Whoa! Talk about a tough week for relatively new owners of outdoor chickens – this week has been one of the hardest so far. We had an some unusually cold weather come through the region this week, like much of the country, and it really challenged my thinking on taking care of the ladies.
If we step back a short month or two ago, we had some temperatures in the high teens, and at that point in time I chose to attempt to heat the coop with a red heat lamp. It was obvious the birds did not like the light, and I didn’t feel it was helping that much anyhow. When they started talking about single digit temperatures this past week, I was really puzzling over what I would do.
We had already insulated the coop with plastic on most inside walls, which helped more than the red heat lamp in my opinion, but it still was not enough for single digit temperatures, at least it wasn’t enough to make me feel comfortable. I wasn’t worried about our hens dying, but I was worried about the Rhode Island Reds getting frostburn on their combs and waddles. They are cold hardy bird, but that exposed skin worried me. The Easter Eggers, on the other hand, do not have much exposed skin, so I wasn’t too worried about them.
I spent some time reading up online to see what others had chosen to do, and it seemed I wasn’t the only one suffering from indecision. I think it is because most chicken owners look at their birds as pets that happen to lay eggs. That is certainly how they are seen here. I was able to find references of folks who used the red heat lamps as I had done before, and others who used other heaters, but the resounding message from the experienced chicken owners was that people worried too much. I found examples of people who lived in some very cold places who had never heated their coops, and from what I could tell, if you could keep the wind out and the coop dry inside, the birds would likely be fine. So, I decided that was what I would do.
Even so, there was a small concern: water. How would I keep the water from freezing? I decided to use a heated growing mat under their water dish to try to slow down the freezing. When that didn’t seem as effective as I had hoped, we surrounded the water bowl with some insulation (old towels in plastic bags), which seemed to help quite a bit.
Second, we took a large tarp and draped it over the coop on three sides and part of the fourth. This provided two things: a reduction in airflow and a insulation.
I was shocked at how well this seemed to do. Thankfully we had built the coop with enough ventilation at the top that even with three sides covered, there was plenty of ventilation for the moisture to escape. This seems to be one of the largest concerns. I read a great piece of advice that said if you notice frost on the inside walls of your coop, you have too much moisture. We did not notice that at all.
After a day or so, I began to be a little concerned at the lack of light in the coop. I didn’t want to introduce the extra heat or risk of fire, but I wanted to add some light in there, so I mounted a fixture on the ceiling and put an LED bulb in it to help with the light.
The temperatures did get very cold, with two days being in the singe digits. If it didn’t hit 0° F, it sure came close. When I woke one morning it was 1° F, and I suspect it had been colder. The second wave didn’t get quite as cold, but it was still single digits.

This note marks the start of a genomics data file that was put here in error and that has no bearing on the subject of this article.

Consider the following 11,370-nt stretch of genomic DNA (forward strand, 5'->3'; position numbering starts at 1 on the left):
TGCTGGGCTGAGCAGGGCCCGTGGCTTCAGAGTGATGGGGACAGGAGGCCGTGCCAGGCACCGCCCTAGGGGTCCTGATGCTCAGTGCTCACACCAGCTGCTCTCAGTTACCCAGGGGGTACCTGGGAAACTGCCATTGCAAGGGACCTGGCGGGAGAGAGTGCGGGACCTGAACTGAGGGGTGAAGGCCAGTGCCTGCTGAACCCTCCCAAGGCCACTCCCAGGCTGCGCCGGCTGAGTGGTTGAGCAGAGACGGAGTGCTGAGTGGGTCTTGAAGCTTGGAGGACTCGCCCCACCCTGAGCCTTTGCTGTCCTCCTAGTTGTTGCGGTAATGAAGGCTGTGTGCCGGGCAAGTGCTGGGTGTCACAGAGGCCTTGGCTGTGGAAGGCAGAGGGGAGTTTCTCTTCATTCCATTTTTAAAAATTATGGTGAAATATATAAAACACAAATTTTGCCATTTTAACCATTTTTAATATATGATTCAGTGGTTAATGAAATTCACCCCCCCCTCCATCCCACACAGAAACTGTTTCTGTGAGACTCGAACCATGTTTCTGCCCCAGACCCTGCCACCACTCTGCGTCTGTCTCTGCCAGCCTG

A several things I noticed through all this. First, there was no frostburn, and the ladies seem little bothered by the cold. Second, they miss their recess breaks out roaming the yard. Third, I think they like the light during their daytime hours. Fourth, the Easter Eggers are either smarter than the Rhode Island Reds, or they need more heat. Why would I say that? Because those little ladies finally started roosting on the big plastic container which contained by heated growing mat and the water bowl. ALL SIX of them made this their sleeping quarters. 😀
The big plastic container is to keep their water from spilling into the coop’s bedding. The heating pad is in the big plastic container. There is a 1 gallon water bowl in the big container, and it is surrounded by towels to hold in the heat as much as possible. The hens are either in the container, on the side, or at the edge.
Thankfully this bitter cold spell is over, but I feel better about future cold spells now that we have been through this one. I am sure the birds do too.
Oh, even throughout the cold spell, the Rhode Island Reds continued laying, though I think the numbers were a little less than they have been. Perhaps that was due to the decreased lighting for a few days. I show the Rhode Island Reds laid 20 eggs this week, and the Easter Eggers laid 3.
Yesterday Charity let the hens out to play for a while, and they were thrilled. I guess they had cabin fever after being locked up for so many days. Freckles must have really been that way. As we were trying to get them back into the coop, she flew up into a tree! This is at least twice as high as I have seen a chicken fly, if not three times the height:
We finally got her down though after threatening to clip her wings and poking her with the blunt end of a pole pruner. 😀
Oh, I also had to repair the coop some yesterday. Both doors to the run had boards that had broken which was causing the doors to not be able to be propped open easily. Both are fixed now, though I sure wish they would break in warmer weather next time.